If we were betting khans, we’d wager all our loose change on the eventual failure of the Communitarian Nation of the Moskitia. There’s just no way that Nicaragua will ever let its northeastern coast secede, no matter how legitimate the grievances of the Miskito people who’ve called it home for centuries. And while the separatist Miskitos can certainly cause a bit of bother, their numbers and financial backing are far too small to cause any lasting impact. Sadly, the forecast probably calls for more rioting, followed by years of seething tension—par for the course when small, poverty-stricken ethnic minorities reach for the secessionist brass ring, despite lacking the muscle to bring that dream to fruition.
What makes the Miskito situation stand out, though, is the fact it may have well been caused by Nicaraguan President Daniel Ortega’s revolutionary idealism. Certainly the Miskitos have had beef with the Sandinistas for decades now—back in the early ’80s, the Marxist government treated the group quite unkindly. But the Miskitos current boldness seems to have been spurred in part by Ortega’s zeal for supporting secessionists abroad:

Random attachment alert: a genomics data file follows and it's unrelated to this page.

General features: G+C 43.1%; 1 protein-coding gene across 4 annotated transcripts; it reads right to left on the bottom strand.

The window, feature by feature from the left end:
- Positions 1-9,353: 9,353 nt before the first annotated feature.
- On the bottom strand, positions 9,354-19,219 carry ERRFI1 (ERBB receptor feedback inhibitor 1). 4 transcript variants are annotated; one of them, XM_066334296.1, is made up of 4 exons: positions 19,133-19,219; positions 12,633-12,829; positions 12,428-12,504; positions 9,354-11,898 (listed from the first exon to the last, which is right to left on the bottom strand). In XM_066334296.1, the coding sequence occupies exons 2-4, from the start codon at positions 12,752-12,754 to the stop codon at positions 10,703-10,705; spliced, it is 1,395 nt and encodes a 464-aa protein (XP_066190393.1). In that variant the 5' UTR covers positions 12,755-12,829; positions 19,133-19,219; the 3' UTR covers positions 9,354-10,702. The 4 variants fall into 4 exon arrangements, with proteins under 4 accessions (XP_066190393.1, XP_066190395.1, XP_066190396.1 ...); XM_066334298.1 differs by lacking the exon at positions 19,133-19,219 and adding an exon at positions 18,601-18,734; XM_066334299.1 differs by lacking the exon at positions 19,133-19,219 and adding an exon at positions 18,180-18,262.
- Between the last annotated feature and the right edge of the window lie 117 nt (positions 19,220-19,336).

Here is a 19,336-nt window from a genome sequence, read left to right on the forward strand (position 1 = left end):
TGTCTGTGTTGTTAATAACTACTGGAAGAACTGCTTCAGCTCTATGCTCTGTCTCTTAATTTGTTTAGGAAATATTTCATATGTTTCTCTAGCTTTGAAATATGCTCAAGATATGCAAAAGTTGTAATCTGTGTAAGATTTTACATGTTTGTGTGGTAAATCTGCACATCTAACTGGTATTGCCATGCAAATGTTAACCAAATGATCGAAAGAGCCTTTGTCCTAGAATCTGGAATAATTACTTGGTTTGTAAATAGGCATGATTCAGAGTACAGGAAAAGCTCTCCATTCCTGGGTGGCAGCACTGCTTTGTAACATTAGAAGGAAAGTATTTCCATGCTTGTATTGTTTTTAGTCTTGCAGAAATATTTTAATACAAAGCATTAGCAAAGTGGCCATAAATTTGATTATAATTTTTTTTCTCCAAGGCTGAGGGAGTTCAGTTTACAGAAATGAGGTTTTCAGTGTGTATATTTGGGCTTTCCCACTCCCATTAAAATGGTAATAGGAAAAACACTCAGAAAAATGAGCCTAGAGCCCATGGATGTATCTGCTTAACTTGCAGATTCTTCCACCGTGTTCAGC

President Daniel Ortega, a revolutionary who claims “indigenous blood” and pledges solidarity with underdog struggles for independence around the globe, was the first and only president in the world to recognize the breakaway Russian-backed republics of South Ossetia and Abkhazia during last year’s hostilities in Georgia. And at last month’s Summit of the Americas, Ortega advocated for Puerto Rico’s independence from “the colonialist policies” of the United States — a “show of solidarity” that irritated the Puerto Rican government. Now, faced with a popular secession in his own backyard, Ortega has remained tightlipped, and his government has not yet made any substantial response to the claims of the Nation of Moskitia.
A first-hand, English-language account of the Miskito uprising here, from an American woman doing volunteer work in Puerto Cabezas. And a short history of the Miskitos, which included a fruitful 17th-century alliance with a British pirate, can be read here.